Thanks for reading and for sharing ?

    1. // Reply

      That’s actually his harness, Kurtis. We’ve been using it on him since he had his back injury a year ago (yes, yet again another ailment under his Beltane), to latch his lead on instead of his collar. This is because it is deemed that, should Indy launch forward, if the lead was on his collar, he could jolt his neck causing himself more harm, than if we refrain his movement from the harness.
      But, we are taking your compliment gladly, Kurtis. Thank you!!

  2. // Reply

    Hi there,
    We have a fiesty little 12 pound tank, Fourche terrier, named Mrs. Beasley and we’re thinking about getting another pup. I’m really liking the sound of the border terrier from everything you’ve described. Wondering how they do with smaller animals or dogs, cats, etc. They sure are adorable. Thanks for the info!

    1. // Reply

      As you may know Maria, our experience of introducing another Border was not a successful one. But that was because the bitch we brought in was feistier than our Indy. I’m told even now at Indy’s age of 13 we could try to introduce another dog. The secret however is ideally to introduce a pup, as you say, so that your dog remains the pack leader and finds a renewed mission in ‘teaching’ the new comer the ropes of being a leader. And then, I’m also told never bring in another bitch in the household, as your Mrs Beasley may not like the competition – so for you it might have to be a baby boy ❤️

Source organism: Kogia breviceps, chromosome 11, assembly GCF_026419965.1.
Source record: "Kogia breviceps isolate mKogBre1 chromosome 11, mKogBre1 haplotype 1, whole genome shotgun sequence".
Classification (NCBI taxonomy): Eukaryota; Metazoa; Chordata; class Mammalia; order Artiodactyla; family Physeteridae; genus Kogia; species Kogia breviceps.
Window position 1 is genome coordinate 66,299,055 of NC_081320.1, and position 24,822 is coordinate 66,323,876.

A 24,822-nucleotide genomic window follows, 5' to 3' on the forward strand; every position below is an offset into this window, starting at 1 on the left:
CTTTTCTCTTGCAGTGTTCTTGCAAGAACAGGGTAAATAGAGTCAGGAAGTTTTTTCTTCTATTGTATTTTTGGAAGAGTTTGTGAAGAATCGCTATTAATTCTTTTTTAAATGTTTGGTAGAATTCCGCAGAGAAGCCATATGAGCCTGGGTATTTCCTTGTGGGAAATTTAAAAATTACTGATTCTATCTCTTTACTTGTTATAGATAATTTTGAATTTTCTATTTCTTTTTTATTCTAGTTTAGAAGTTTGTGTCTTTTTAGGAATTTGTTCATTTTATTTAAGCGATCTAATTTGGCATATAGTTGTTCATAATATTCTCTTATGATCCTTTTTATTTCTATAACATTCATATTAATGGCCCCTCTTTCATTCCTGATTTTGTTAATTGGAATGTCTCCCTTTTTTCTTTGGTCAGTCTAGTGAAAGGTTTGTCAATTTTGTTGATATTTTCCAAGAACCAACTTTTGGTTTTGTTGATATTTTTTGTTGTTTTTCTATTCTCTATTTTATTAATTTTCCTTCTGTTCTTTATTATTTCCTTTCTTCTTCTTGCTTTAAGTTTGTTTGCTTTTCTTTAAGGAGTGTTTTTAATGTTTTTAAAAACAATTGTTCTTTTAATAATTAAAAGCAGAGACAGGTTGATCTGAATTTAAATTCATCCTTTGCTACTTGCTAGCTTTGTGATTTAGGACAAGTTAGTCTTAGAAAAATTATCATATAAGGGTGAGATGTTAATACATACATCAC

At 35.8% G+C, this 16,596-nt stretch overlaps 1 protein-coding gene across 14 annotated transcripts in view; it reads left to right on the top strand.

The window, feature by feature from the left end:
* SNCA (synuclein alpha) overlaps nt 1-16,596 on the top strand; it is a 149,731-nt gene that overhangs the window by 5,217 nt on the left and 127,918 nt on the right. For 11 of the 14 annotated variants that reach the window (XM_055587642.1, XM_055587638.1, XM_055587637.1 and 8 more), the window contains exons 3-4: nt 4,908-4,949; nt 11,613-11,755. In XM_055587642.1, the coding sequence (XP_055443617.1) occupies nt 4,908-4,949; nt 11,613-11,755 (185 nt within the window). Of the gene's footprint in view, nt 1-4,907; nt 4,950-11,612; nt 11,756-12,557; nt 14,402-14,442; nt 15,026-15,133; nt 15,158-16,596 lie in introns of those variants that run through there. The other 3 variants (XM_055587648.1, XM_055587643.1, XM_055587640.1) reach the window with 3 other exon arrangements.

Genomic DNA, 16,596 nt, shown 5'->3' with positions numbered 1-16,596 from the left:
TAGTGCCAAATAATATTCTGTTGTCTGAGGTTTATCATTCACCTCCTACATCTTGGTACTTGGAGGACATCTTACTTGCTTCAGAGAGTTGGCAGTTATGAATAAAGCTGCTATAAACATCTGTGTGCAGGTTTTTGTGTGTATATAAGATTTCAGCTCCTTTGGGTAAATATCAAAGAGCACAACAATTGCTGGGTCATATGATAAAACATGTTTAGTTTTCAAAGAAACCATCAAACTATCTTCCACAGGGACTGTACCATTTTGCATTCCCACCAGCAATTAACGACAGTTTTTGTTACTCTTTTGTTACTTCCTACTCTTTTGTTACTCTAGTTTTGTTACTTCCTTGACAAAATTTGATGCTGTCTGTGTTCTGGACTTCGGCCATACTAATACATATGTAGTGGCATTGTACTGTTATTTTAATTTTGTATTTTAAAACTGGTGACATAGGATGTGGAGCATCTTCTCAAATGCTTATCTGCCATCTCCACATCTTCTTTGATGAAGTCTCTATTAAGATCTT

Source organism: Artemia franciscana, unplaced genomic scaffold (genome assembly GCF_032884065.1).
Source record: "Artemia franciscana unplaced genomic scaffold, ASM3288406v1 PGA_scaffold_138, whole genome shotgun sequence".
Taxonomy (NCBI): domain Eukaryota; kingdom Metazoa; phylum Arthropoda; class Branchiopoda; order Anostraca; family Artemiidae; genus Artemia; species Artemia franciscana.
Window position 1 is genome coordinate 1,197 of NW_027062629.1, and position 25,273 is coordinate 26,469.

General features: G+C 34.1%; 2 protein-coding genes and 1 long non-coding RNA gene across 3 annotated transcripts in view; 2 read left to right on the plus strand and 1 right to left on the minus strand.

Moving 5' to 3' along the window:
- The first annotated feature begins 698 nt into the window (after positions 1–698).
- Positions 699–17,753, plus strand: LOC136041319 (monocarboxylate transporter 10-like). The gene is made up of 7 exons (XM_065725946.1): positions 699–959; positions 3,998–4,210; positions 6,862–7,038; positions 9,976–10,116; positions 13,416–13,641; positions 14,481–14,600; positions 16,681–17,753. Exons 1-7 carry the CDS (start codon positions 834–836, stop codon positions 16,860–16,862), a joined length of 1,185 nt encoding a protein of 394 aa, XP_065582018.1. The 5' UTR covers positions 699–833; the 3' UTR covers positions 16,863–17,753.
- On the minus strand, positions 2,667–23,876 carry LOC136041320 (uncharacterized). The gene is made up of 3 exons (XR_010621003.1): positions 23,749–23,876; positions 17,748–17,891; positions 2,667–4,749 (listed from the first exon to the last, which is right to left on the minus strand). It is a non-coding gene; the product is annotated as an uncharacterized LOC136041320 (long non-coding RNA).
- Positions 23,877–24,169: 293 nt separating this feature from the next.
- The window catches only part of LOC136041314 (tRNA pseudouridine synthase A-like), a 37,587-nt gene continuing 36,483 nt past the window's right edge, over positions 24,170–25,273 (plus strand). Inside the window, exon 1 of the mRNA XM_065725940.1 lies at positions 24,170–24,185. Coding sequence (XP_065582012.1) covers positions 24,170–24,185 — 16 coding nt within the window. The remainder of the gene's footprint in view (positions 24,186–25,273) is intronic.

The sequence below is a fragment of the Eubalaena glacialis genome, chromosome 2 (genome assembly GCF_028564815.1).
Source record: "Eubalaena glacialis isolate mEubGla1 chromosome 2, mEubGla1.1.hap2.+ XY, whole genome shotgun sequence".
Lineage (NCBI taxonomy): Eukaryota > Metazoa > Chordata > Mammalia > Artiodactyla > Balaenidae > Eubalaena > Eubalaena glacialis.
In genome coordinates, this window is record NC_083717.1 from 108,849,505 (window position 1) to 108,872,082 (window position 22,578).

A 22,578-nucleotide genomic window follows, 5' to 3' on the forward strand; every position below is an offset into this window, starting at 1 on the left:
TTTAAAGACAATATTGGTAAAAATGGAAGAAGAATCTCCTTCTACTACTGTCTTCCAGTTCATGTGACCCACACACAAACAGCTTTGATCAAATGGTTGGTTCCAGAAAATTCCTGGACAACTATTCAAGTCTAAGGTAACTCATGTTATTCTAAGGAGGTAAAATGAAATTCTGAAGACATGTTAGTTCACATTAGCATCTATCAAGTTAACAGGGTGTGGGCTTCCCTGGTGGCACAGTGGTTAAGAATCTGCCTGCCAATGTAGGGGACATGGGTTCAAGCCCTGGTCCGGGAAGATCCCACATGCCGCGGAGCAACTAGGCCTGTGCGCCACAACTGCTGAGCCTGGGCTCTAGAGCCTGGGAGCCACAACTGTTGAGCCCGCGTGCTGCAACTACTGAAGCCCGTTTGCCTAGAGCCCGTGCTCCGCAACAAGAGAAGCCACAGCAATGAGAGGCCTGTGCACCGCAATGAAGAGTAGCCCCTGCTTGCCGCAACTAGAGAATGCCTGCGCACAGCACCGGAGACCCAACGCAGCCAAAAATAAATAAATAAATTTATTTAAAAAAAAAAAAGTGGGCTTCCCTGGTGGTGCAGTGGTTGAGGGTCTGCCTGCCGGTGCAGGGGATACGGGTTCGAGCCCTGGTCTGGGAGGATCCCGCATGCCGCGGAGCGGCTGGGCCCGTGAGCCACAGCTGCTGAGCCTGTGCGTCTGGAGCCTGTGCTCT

3. // Reply

    What a wonderful relationship you have with Indy! If dog shows judged the animals on how well thy fit with family life, they would no doubt win much more often. I have a 13 year old standard poodle that has the exact same traits that you have described of border terriers. How well do they get along with other dogs of different breeds?

    1. // Reply

      Well, Borders are terriers and, as you probably know Ryan, terriers can be argumentative, even at Indy’s age! In the past, Indy was easy going with most dogs, but would not like other boys to cross his path during his regular walks, as our Indy has always been most territorial. When however in new environments and in a big pack, Indy has always been alright with everybody else. Now, he’s much calmer during his walk, but still has his moments.
      How about your poodle, is he equally territorial and slightly argumentative?

  4. // Reply

    At one time I raised Westies and even had one that won “Best of Breed” at a small show in Regina, Saskatchewan. I like all terriers but especially love Westies as can be seen on my Pinterest site.